“Your past shouldn’t stop you from moving forward and trying to change the world,” shares Marie-Claire, a former refugee from the Democratic Republic of Congo. And she would know.
In a violent war that claimed the lives of more than five million people in the DRC, Marie-Claire found her life uprooted at an early age. Seeking peace in Zambia, her family instead met hostility from locals who felt threatened by the DRC’s refugees. The hostility became aggression, and that aggression manifested itself in an attack on Marie Claire’s parents. Her mother was beaten to death in front of her. Her father survived only because his attackers mistook him for dead.
That fine line between survival and death is the impossible limbo that so many refugees navigate as they seek a permanent home. And so, when Marie-Claire’s family was offered safety in the United States seventeen years after war broke out in the DRC, it meant hope. A future.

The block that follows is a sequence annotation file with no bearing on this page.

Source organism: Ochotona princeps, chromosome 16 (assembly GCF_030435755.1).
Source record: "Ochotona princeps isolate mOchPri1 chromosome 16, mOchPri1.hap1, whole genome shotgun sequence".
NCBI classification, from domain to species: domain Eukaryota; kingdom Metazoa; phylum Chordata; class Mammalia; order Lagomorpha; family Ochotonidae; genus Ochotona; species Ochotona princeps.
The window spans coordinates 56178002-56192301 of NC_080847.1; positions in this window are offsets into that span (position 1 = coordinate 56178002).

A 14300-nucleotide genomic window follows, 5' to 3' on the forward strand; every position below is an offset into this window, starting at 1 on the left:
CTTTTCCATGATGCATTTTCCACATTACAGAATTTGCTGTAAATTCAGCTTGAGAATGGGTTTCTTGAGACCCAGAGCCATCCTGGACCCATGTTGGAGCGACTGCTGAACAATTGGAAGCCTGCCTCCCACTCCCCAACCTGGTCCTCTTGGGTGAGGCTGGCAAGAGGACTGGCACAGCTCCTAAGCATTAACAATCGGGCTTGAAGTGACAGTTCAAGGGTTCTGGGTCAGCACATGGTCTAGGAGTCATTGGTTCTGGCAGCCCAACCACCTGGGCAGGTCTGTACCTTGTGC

Resettled by CWS in Lancaster PA, Marie-Claire hit the ground running. Last year, she became the first person in her family to graduate from high school…and with a 3.7 GPA! She’s currently pursuing nursing so that she can help others. And this past September, Marie-Claire joined Nobel Prize Laureate Malala Yousafzai at the United Nations General Assembly to encourage leaders to commit to education for girls around the world.
Marie-Claire’s story is not about a refugee. It’s about resilience, compassion and an ongoing passion – despite the odds – to change the world. And for that, we have all been changed for the better.
Special thanks to the Malala Fund for featuring Marie-Claire’s story!